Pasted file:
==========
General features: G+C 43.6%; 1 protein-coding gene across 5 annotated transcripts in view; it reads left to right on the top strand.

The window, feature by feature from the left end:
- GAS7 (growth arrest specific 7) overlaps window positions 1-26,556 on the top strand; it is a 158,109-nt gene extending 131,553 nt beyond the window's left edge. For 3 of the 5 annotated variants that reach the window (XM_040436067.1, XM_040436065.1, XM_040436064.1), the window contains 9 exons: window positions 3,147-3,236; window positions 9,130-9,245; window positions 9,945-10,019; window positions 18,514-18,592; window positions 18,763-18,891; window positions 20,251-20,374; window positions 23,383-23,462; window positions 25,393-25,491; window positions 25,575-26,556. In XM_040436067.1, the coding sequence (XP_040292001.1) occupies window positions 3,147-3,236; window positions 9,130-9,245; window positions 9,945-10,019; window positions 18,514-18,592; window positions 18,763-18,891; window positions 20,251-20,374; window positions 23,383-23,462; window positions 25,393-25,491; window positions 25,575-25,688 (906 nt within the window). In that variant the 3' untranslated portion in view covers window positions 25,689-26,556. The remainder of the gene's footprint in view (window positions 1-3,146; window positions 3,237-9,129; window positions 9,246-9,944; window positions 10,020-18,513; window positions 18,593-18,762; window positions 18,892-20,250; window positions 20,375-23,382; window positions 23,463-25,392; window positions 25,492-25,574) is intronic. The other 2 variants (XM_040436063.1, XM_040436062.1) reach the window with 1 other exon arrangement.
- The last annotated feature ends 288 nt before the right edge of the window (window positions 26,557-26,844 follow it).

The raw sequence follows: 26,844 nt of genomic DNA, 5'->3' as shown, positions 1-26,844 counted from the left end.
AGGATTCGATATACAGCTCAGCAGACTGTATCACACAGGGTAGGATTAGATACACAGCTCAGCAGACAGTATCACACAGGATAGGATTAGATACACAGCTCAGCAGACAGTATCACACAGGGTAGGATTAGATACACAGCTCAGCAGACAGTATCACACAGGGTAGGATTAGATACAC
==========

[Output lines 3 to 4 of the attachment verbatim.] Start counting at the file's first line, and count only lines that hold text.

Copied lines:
- GAS7 (growth arrest specific 7) overlaps window positions 1-26,556 on the top strand; it is a 158,109-nt gene extending 131,553 nt beyond the window's left edge. For 3 of the 5 annotated variants that reach the window (XM_040436067.1, XM_040436065.1, XM_040436064.1), the window contains 9 exons: window positions 3,147-3,236; window positions 9,130-9,245; window positions 9,945-10,019; window positions 18,514-18,592; window positions 18,763-18,891; window positions 20,251-20,374; window positions 23,383-23,462; window positions 25,393-25,491; window positions 25,575-26,556. In XM_040436067.1, the coding sequence (XP_040292001.1) occupies window positions 3,147-3,236; window positions 9,130-9,245; window positions 9,945-10,019; window positions 18,514-18,592; window positions 18,763-18,891; window positions 20,251-20,374; window positions 23,383-23,462; window positions 25,393-25,491; window positions 25,575-25,688 (906 nt within the window). In that variant the 3' untranslated portion in view covers window positions 25,689-26,556. The remainder of the gene's footprint in view (window positions 1-3,146; window positions 3,237-9,129; window positions 9,246-9,944; window positions 10,020-18,513; window positions 18,593-18,762; window positions 18,892-20,250; window positions 20,375-23,382; window positions 23,463-25,392; window positions 25,492-25,574) is intronic. The other 2 variants (XM_040436063.1, XM_040436062.1) reach the window with 1 other exon arrangement.
- The last annotated feature ends 288 nt before the right edge of the window (window positions 26,557-26,844 follow it).